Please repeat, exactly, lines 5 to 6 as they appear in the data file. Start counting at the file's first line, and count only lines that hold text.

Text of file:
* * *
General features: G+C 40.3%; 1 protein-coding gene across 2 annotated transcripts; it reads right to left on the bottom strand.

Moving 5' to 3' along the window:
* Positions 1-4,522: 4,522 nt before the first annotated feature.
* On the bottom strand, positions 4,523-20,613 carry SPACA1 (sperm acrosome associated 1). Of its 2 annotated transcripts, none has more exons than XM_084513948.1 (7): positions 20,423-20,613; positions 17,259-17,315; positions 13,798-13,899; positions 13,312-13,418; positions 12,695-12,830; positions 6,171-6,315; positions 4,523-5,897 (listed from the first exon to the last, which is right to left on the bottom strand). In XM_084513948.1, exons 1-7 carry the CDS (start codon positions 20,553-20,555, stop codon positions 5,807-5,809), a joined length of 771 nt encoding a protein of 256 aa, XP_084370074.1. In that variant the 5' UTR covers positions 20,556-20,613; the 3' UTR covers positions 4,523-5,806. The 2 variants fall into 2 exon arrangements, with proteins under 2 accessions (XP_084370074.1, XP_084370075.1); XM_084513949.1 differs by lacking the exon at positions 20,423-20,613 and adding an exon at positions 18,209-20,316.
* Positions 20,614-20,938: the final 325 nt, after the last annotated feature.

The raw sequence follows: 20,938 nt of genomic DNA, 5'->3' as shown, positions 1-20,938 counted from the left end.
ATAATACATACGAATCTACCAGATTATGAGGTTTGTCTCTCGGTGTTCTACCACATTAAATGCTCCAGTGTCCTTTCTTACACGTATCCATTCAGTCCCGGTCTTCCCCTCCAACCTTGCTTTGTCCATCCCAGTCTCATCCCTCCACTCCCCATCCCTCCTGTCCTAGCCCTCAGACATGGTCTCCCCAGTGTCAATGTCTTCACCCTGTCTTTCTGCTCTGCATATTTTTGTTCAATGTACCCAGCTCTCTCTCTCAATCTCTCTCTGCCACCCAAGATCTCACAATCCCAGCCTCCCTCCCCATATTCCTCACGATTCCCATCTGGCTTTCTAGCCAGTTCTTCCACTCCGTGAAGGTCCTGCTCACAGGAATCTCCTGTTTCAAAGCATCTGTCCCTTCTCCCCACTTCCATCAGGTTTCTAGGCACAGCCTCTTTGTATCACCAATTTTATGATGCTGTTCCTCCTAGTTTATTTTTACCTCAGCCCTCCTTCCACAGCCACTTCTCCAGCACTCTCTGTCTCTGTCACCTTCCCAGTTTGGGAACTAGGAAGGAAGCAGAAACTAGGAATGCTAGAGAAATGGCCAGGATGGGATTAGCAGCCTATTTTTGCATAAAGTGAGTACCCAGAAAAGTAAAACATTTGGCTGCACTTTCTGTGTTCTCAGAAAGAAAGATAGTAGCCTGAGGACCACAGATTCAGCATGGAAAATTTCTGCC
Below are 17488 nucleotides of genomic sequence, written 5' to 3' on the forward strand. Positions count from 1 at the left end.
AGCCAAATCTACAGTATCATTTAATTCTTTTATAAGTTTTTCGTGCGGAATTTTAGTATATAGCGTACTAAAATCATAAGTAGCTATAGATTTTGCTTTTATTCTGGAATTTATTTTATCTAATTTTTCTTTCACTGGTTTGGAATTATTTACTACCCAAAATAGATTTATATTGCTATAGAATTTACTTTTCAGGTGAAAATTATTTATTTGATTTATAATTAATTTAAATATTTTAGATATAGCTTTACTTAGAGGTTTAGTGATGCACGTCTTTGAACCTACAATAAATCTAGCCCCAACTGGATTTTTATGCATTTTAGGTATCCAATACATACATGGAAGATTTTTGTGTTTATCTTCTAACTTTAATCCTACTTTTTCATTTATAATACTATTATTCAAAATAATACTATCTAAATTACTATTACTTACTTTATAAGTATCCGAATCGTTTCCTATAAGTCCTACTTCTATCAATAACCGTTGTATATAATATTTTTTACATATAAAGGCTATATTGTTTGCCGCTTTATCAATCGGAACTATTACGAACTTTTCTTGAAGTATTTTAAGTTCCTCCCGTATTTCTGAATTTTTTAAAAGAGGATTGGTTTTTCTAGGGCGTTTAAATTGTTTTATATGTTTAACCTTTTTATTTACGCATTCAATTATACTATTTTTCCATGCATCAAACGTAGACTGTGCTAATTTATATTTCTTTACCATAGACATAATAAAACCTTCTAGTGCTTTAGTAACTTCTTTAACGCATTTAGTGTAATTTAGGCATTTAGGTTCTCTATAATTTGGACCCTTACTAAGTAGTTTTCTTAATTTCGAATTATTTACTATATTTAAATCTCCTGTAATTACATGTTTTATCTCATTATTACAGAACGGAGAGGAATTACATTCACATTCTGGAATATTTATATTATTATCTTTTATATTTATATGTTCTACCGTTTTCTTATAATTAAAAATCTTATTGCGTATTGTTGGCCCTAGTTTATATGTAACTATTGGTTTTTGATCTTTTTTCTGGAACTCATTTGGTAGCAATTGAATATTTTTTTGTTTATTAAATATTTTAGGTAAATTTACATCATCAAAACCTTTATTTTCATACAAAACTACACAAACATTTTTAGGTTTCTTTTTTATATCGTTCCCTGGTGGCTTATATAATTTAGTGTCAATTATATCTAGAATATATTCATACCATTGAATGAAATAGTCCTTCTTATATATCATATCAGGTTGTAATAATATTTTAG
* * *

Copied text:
* Positions 20,614-20,938: the final 325 nt, after the last annotated feature.

The raw sequence follows: 20,938 nt of genomic DNA, 5'->3' as shown, positions 1-20,938 counted from the left end.